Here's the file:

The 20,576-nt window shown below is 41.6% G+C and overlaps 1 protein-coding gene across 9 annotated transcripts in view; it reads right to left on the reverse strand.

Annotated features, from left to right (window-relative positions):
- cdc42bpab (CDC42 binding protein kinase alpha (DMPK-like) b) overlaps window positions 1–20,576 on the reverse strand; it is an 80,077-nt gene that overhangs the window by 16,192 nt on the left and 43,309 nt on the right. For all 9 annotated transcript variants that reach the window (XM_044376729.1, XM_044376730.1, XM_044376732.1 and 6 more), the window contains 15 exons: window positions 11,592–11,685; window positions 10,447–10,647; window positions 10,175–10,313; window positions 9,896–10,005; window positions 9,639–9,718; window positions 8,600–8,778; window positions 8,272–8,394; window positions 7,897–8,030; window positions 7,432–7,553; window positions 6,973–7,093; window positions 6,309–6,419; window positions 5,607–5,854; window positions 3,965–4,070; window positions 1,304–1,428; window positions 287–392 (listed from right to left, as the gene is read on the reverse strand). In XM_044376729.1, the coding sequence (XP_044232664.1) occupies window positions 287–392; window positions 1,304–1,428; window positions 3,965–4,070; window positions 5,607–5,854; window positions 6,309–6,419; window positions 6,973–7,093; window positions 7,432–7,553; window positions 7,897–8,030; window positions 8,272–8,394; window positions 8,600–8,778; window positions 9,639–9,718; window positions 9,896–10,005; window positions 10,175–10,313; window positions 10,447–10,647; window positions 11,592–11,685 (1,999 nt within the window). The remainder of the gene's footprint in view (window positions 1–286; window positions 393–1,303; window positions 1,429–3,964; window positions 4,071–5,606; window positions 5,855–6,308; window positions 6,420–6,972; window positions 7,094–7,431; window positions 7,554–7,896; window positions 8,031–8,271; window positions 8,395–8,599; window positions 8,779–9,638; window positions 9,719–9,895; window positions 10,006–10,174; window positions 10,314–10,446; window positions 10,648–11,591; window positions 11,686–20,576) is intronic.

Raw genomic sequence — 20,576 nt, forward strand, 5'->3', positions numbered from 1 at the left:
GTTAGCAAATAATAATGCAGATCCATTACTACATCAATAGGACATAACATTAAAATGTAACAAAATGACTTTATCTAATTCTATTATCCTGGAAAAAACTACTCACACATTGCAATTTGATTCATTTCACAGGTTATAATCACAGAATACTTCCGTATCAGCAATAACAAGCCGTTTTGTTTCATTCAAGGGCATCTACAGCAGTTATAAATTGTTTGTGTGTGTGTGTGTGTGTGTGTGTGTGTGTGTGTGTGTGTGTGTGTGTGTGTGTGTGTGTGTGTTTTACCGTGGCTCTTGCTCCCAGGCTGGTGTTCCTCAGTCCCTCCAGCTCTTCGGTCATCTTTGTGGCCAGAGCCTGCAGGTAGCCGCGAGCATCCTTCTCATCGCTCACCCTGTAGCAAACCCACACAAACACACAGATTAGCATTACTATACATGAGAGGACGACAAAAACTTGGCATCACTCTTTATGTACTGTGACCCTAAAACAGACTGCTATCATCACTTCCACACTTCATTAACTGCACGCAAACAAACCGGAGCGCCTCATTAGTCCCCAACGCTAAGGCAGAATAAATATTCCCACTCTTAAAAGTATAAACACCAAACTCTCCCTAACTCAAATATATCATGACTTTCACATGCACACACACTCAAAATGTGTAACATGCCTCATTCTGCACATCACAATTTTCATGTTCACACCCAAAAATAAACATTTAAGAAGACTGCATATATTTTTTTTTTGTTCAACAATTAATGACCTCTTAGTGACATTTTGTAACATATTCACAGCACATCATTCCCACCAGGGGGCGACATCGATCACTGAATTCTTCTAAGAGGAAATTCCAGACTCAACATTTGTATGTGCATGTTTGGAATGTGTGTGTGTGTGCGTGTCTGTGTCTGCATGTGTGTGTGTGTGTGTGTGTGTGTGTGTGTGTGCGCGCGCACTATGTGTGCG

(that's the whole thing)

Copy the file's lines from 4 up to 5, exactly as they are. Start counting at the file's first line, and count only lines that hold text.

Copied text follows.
Raw genomic sequence — 20,576 nt, forward strand, 5'->3', positions numbered from 1 at the left:
GTTAGCAAATAATAATGCAGATCCATTACTACATCAATAGGACATAACATTAAAATGTAACAAAATGACTTTATCTAATTCTATTATCCTGGAAAAAACTACTCACACATTGCAATTTGATTCATTTCACAGGTTATAATCACAGAATACTTCCGTATCAGCAATAACAAGCCGTTTTGTTTCATTCAAGGGCATCTACAGCAGTTATAAATTGTTTGTGTGTGTGTGTGTGTGTGTGTGTGTGTGTGTGTGTGTGTGTGTGTGTGTGTGTGTGTGTGTGTTTTACCGTGGCTCTTGCTCCCAGGCTGGTGTTCCTCAGTCCCTCCAGCTCTTCGGTCATCTTTGTGGCCAGAGCCTGCAGGTAGCCGCGAGCATCCTTCTCATCGCTCACCCTGTAGCAAACCCACACAAACACACAGATTAGCATTACTATACATGAGAGGACGACAAAAACTTGGCATCACTCTTTATGTACTGTGACCCTAAAACAGACTGCTATCATCACTTCCACACTTCATTAACTGCACGCAAACAAACCGGAGCGCCTCATTAGTCCCCAACGCTAAGGCAGAATAAATATTCCCACTCTTAAAAGTATAAACACCAAACTCTCCCTAACTCAAATATATCATGACTTTCACATGCACACACACTCAAAATGTGTAACATGCCTCATTCTGCACATCACAATTTTCATGTTCACACCCAAAAATAAACATTTAAGAAGACTGCATATATTTTTTTTTTGTTCAACAATTAATGACCTCTTAGTGACATTTTGTAACATATTCACAGCACATCATTCCCACCAGGGGGCGACATCGATCACTGAATTCTTCTAAGAGGAAATTCCAGACTCAACATTTGTATGTGCATGTTTGGAATGTGTGTGTGTGTGCGTGTCTGTGTCTGCATGTGTGTGTGTGTGTGTGTGTGTGTGTGTGTGTGCGCGCGCACTATGTGTGCG